Smoother approaches to the white slopes
The winter sports season is one of many special events that can have a major impact on air traffic management. During the weekends over the winter season we are faced with a significant increase in traffic to ski destinations while most ski resorts have airfields with limited capacity to accommodate the raised demand.
For several years now, the Network Manager has been running a "ski axis process" and is in close contact with the local units to facilitate winter operations.
Besides their capacity limits, these airfields are particularly vulnerable to winter weather, and bad weather can reduce their available capacity even further. So, it is important to know the diversionary capacity of each of these airfields and their neighbours.
Outbound traffic to ski resorts mainly originates from the United Kingdom, Ireland and the Benelux; France, Switzerland, Italy, Germany and Austria are the end destinations.
As demand evolves each year according to tourist trends, so does Out of Area (OOA) traffic, particularly from Russia. Indeed, traffic from major Russian airports has been growing year by year, especially on the weekends before and after the Orthodox Christmas. However due to the political situation we are predicting a 40% reduction in the number of flights originating from the Russian Federation this year.
Until 2011, the NMOC had no information on departures for Out of Area (OOA) traffic, as the Integrated Initial Flight Plan Processing System (IFPS) receives no flight information from these regions. This is an important issue as the lack of information can lead to sector overloads.
Thanks to Minsk and Moscow airports' full participation in the North East Axis, the situation has improved considerably.
As of 2014 the IFPS now receives FSA (First Sector Activation) Message information for all westbound flights, along with Departure (DEP) Message on all flights departing the Russian Federation.
The ski axis process is a coordination process for flights during the winter ski season (mainly weekends) that runs from mid-December until the end of March. Coordination meetings start as early as October and the ski axis process officially ends with a debriefing held in mid-May.
Principles of Axis Management
During the axis process, NM proposes Network solutions based on the network optimisation principles including ATFCM and ASM considerations, and agreed with the concerned ACCs. NM works actively to minimise the number of ATFM regulations, consistent with the protection of ATC sectors. With the maturing of the axis flow management, there are nowadays more options.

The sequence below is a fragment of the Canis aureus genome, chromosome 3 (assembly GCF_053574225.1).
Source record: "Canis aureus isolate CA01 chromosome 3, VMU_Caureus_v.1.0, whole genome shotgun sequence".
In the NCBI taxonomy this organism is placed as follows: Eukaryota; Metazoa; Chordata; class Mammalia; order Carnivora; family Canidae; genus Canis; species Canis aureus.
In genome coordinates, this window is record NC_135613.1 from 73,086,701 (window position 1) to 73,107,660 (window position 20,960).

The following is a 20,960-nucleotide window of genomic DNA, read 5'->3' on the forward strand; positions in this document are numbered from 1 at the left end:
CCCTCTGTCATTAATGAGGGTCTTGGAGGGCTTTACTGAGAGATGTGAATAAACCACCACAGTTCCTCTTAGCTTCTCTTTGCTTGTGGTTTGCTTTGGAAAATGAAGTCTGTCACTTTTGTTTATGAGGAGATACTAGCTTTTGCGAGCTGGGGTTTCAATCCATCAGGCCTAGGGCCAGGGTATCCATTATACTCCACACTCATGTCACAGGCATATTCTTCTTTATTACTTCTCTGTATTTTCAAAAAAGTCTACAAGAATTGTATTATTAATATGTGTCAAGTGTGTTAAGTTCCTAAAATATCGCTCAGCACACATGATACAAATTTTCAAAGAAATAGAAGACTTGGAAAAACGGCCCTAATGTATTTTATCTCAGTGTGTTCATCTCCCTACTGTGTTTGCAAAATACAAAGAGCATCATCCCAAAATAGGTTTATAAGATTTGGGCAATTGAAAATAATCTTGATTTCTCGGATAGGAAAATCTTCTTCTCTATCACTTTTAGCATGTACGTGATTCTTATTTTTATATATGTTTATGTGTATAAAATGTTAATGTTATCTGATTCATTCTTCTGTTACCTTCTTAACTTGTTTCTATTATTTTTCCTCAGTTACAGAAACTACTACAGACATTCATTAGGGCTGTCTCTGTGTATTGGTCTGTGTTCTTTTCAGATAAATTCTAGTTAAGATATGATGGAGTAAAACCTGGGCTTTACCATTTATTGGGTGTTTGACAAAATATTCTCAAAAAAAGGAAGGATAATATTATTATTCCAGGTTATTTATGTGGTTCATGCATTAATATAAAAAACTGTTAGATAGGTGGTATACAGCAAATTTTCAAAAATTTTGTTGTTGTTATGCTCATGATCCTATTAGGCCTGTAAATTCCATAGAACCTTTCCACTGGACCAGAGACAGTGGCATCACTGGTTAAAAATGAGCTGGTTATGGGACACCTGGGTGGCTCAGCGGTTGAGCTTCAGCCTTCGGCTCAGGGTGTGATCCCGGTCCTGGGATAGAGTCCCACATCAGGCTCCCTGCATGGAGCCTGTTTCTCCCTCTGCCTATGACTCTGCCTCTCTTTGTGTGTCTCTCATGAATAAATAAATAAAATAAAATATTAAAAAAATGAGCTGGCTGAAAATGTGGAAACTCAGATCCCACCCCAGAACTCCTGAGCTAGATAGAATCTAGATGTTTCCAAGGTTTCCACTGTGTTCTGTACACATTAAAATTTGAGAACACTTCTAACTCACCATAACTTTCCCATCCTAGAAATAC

In general, when voluntary measures are applied, aircraft operators are more willing to comply with the alternative routes proposed. The alternative is to accept the delays imposed by normal ATFM regulations.
- The process starts 6 months in advance with aixs meetings where ATFCM measures are discussed, consolidated and published on the NOP Portal.
- A few days before the flight, the pre-tactical process is activated by the NMOC whose task is to refine the ATFCM measures according to the updated network situation and to define the optimum ATFCM plan for the day of operations, in full collaboration with ATC, FMPs and AOs.
- Next step for the NMOC is the monitoring, coordinating and problem solving of Axis matters during tactical operations. This includes the allocation of individual aircraft departure times, re-routings to avoid bottlenecks and improve flight efficiency.
The 3 Axes that operate all year round are:
- The north east axis (NE) provides a focus on the traffic flows in northern Europe and to/from the Russian Federation.
- The south west axis (SW) deals with the major weekend traffic flows between north western Europe and the Iberian peninsula.
- The south east axis (SE) deals with the flows of traffic between northern Europe and the south east Mediterranean.
The Ski axis operates during the winter season only.
Meeting airspace users' needs
This approach, based on coordination and facilitation and led by NMOC, allows ANSPs, FMPs, Airport Authorities, National Airport Slot Coordinators, Aircraft Operators and the Aircraft Operator Liaison Cell – IATA/IACA - to come together and share their operational experiences.
NOTAMS are published as requested by the relevant authorities and the information is also presented on the NOP Portal.
ATFCM measures, including city-pair flight level capping and specific RAD measures, that the Airspace Data Section (ADS) examines so as to offer a range of options which best meet airspace users' needs.
A set of predefined rerouting scenarios are also prepared taking into account the route extension that they could imply.
Every Thursday, they look at the weekend to come so as to anticipate potential capacity issues. The Demand Data Repository Phase 2 (DDR2) is the source for planned demand. When some unbalanced capacity demand is detected, the usual pre-tactical process is applied.
Teleconferences take place every Friday and the plan for the coming weekend is shared with all the network actors. The details of the agreed plan are then published in the network news section on the NOP Portal.
At pre-tactical level, specific candidate flights may be identified for cherry-picking. On the day of operations, the Tactical Network Cell (TNC) and the Aircraft Operators Liaison Officers (AOLOs) coordinate with candidate aircraft operators to take best advantage of the available options. On D-Day, the usual flow management measures can be applied to protect sector capacity. (i.e. regulations).